Novelist. Author of APSARAS and tales from the beautiful Saigh Valley. First person to quantify spiritual values.

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Monday, 31 July 2017

Gender equality

Advertisers will, next year, have to be more careful about the use of gender stereotypes when making adverts. Women, for instance, will not be portrayed as the house cleaners and cooks whilst men must be seen to share child rearing duties. It is to be expected in a (western) world where gender equality is being pushed to the fore in a wave of political correctness and human (especially women's) rights. It is worth remembering here, that no matter how hard the lobbyists for gender equality push there is one undeniable fact that they ought to bear in mind; namely that women have a womb and men don't. No matter how hard they try to blurr any distinction, this fact, alone, manifests a clear and important difference in roles.
However, is there a more fundamental change taking place within the human race as a whole. Does this widespread movement, embracing the growing homosexual population and their demand for equality, indicate an important trend in human development? This mixing of the sexes is blurring the roles of men and women, there are no other natural protagonists, and potentially sending humanity down a road to what....? Man's (and woman's) ingenuity have contrived to make artificial procreation such as in-vitrio fertilisation, surrogate motherhood etc and thereby promulgate the idea that sex between man and woman is not necessarily the only way to conceive children. Why is the picture becoming blurred?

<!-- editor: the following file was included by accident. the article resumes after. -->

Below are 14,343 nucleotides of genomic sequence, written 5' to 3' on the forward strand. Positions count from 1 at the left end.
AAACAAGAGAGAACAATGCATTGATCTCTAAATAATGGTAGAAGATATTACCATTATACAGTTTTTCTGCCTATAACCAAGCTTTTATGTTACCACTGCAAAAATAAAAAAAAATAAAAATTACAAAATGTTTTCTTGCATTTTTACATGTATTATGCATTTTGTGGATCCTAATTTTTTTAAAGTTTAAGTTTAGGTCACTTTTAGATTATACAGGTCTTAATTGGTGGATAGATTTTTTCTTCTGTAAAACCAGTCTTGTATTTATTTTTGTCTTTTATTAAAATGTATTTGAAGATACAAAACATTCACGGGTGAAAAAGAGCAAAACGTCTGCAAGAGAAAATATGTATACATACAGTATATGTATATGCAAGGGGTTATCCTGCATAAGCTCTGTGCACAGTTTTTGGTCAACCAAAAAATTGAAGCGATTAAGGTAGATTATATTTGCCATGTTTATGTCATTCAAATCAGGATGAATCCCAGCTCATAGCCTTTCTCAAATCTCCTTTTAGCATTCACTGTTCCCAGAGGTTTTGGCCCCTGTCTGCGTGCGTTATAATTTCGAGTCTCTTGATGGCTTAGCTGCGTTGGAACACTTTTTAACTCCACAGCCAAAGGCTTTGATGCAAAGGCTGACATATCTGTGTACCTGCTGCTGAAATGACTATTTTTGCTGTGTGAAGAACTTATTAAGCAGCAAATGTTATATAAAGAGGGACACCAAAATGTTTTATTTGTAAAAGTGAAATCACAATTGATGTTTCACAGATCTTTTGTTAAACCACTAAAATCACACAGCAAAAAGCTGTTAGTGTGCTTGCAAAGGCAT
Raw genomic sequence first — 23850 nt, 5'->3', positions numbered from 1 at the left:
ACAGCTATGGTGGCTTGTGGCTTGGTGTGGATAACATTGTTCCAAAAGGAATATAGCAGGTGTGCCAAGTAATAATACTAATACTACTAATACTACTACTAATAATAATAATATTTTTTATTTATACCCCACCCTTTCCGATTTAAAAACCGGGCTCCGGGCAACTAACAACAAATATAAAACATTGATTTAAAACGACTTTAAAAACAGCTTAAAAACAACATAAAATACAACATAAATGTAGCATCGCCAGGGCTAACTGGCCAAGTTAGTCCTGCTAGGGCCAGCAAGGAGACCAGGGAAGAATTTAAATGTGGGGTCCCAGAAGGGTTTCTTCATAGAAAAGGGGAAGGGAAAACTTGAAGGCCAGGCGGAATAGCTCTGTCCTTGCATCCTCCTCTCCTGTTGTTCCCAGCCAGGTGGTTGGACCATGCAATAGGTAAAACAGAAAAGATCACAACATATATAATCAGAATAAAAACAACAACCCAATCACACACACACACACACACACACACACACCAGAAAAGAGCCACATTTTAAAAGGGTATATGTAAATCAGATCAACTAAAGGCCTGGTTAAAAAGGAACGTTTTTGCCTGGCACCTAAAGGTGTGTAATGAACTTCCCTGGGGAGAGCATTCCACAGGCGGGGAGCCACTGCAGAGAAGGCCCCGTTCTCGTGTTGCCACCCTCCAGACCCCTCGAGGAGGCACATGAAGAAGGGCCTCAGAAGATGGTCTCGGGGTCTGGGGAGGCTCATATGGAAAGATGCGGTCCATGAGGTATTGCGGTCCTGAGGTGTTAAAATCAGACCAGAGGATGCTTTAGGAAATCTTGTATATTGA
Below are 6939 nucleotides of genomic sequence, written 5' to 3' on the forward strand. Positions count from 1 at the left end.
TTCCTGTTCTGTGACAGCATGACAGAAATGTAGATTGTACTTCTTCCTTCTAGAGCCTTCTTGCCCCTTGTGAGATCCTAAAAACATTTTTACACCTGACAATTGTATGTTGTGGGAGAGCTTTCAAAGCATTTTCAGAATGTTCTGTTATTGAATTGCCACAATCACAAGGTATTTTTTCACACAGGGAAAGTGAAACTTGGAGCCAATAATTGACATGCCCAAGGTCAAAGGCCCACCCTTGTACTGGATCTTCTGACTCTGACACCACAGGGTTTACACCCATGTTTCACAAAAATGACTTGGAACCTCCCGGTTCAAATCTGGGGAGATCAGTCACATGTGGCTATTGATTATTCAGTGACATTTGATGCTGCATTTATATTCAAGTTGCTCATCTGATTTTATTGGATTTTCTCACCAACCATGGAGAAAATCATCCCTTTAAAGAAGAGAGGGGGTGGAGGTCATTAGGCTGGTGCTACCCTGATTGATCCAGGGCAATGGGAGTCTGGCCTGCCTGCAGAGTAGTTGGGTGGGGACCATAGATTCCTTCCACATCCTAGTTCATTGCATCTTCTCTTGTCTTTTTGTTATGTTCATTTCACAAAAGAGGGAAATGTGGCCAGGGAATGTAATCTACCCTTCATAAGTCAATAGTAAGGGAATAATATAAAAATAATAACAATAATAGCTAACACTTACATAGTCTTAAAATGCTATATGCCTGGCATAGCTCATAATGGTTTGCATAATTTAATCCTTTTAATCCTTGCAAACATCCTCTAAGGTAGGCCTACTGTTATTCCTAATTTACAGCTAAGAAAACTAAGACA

One answer comes from the Davies Hypothesis, (see link above) which suggests that embryos are invested with the genes and DNA of their parents and that this includes DNA from earlier generations including and most importantly, the character of one or in some rare cases, more of the forebears. Although nature matches a character with the sex of the embryo, because of constraints it sometimes does not, leading to a multiplicity of often confused states from disphoria to a feeling of a 'feminine' side in men for example.

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